Psychologist Barry Schwartz (or the Paradox of Choice fame) pens in an interesting opinion on how to think about economics as a competition between efficiency and friction (and offers a quasi-defense of Mitt Romney's role at Bain Capital in the process).
It may seem heartless to worship efficiency at any cost, including lost jobs and decimated communities, but it is important to understand that increased efficiency is the only way a society’s standard of living will improve. If your company raises your pay without becoming more efficient, it will have to raise its prices in order to pay you. This is true of all companies. And if all companies raise their prices to allow for higher wages, you will end up just running in place, with your higher wages exactly matched by the higher prices of the things you buy. It is only if your company and others find a way to pay you more without charging more that your living standard goes up.On friction:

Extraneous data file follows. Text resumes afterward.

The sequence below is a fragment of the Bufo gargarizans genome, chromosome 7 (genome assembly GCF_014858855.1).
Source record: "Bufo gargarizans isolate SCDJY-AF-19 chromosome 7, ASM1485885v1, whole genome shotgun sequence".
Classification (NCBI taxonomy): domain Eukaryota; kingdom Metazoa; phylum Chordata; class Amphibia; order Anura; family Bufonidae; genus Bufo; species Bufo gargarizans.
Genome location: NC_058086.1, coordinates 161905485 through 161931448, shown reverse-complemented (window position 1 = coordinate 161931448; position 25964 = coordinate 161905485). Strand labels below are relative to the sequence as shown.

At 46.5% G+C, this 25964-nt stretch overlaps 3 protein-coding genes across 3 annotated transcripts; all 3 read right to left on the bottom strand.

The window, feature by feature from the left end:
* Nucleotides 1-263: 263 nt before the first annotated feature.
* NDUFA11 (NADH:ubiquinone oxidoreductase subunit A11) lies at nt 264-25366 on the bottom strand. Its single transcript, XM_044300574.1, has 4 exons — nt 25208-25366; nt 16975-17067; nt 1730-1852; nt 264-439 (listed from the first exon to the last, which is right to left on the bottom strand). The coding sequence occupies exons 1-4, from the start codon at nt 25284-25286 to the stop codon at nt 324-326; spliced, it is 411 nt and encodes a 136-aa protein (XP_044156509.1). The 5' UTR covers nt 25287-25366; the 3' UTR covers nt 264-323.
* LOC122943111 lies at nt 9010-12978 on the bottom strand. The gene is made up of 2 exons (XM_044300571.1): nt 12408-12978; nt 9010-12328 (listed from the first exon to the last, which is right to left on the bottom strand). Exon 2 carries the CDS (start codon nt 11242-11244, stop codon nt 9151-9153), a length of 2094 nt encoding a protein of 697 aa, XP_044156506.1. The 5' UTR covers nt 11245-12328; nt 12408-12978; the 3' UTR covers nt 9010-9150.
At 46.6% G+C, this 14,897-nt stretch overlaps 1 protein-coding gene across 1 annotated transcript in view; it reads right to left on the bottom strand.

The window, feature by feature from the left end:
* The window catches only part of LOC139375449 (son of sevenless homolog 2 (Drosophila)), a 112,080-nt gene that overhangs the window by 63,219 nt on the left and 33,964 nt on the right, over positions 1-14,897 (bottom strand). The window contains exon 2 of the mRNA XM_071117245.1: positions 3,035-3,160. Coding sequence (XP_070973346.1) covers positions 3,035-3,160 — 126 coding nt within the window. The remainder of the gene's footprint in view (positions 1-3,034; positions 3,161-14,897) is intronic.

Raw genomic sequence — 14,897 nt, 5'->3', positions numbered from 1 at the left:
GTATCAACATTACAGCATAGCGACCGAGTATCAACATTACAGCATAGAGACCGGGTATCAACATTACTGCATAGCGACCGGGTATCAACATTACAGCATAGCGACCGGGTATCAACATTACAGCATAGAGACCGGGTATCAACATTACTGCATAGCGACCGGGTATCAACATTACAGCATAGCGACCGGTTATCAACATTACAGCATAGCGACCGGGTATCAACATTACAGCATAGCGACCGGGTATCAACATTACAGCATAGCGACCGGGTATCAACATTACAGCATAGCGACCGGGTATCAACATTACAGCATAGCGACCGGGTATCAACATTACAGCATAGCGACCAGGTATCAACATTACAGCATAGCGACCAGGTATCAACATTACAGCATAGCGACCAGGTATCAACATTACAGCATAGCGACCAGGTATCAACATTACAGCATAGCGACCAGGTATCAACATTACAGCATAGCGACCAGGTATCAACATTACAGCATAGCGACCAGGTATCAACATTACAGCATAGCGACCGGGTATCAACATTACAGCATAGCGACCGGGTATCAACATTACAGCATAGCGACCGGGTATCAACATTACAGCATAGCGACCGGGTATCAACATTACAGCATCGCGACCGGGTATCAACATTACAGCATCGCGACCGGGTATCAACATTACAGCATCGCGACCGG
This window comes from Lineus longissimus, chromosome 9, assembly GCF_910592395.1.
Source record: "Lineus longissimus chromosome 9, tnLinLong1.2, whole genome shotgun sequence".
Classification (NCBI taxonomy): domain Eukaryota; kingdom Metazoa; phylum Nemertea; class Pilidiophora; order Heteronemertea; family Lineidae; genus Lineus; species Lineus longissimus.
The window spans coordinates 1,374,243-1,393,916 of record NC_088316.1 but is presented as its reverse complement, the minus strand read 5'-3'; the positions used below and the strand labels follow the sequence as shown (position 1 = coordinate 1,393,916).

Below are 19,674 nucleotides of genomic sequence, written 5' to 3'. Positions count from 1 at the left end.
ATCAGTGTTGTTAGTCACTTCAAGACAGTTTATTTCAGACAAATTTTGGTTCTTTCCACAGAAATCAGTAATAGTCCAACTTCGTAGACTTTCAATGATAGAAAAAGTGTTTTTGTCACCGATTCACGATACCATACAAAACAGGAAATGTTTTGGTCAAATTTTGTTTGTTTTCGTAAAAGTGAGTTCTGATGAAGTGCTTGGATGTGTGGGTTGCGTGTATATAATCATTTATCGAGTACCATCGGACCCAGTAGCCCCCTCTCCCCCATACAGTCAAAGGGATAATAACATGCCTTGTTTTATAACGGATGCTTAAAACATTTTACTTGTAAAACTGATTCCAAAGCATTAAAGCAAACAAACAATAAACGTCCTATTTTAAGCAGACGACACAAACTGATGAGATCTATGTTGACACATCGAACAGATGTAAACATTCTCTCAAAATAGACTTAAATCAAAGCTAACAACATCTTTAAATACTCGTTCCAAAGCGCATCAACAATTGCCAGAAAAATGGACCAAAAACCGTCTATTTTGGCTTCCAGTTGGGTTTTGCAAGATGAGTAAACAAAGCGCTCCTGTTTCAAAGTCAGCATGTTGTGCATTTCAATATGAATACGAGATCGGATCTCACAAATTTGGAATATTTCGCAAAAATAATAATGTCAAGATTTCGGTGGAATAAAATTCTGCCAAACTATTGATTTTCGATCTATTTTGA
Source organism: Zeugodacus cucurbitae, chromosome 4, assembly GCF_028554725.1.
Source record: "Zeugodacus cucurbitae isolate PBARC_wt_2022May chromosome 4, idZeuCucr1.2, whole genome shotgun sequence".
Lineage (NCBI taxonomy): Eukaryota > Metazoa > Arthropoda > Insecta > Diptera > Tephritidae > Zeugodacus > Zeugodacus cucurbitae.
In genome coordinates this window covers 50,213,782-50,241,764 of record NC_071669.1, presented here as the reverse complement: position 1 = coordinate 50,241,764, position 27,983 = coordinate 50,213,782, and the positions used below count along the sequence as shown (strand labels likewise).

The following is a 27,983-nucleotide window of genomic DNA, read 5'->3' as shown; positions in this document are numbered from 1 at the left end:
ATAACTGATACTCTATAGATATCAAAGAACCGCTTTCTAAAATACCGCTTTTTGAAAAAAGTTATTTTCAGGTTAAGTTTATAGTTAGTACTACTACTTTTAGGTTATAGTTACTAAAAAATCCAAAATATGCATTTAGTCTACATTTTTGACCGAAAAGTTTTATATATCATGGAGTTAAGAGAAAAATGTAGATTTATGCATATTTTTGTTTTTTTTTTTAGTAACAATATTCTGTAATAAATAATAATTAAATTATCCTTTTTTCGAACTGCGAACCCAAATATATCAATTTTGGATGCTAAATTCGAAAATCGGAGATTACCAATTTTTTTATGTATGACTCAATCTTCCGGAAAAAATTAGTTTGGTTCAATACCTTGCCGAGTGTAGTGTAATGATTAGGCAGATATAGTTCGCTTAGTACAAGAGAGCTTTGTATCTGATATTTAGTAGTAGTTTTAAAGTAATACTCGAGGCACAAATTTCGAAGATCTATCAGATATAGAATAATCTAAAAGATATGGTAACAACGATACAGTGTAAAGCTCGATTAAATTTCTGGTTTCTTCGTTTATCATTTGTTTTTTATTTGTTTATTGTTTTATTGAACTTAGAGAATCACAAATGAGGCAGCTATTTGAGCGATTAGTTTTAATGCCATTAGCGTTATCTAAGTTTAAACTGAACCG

ALL these examples tell us that increased efficiency is good, and that removing friction increases efficiency. But the financial crisis, along with the activities of the Occupy movement and the criticism being leveled at Mr. Romney, suggests that maybe there can be too much of a good thing. If loans weren’t securitized, bankers might have taken the time to assess the creditworthiness of each applicant. If homeowners had to apply for loans to improve their houses or buy new cars, instead of writing checks against home equity, they might have thought harder before making weighty financial commitments. If people actually had to go into a bank and stand in line to withdraw cash, they might spend a little less and save a little more. If credit card companies weren’t allowed to charge outrageous interest, perhaps not everyone with a pulse would be offered credit cards. And if people had to pay with cash, rather than plastic, they might keep their hands in their pockets just a little bit longer.
Life is not as predictable as driving. We don’t always know where we’re going. We’re not always in control. Black ice is everywhere. A little something to slow us down in the uncertain world we inhabit may be a lifesaver.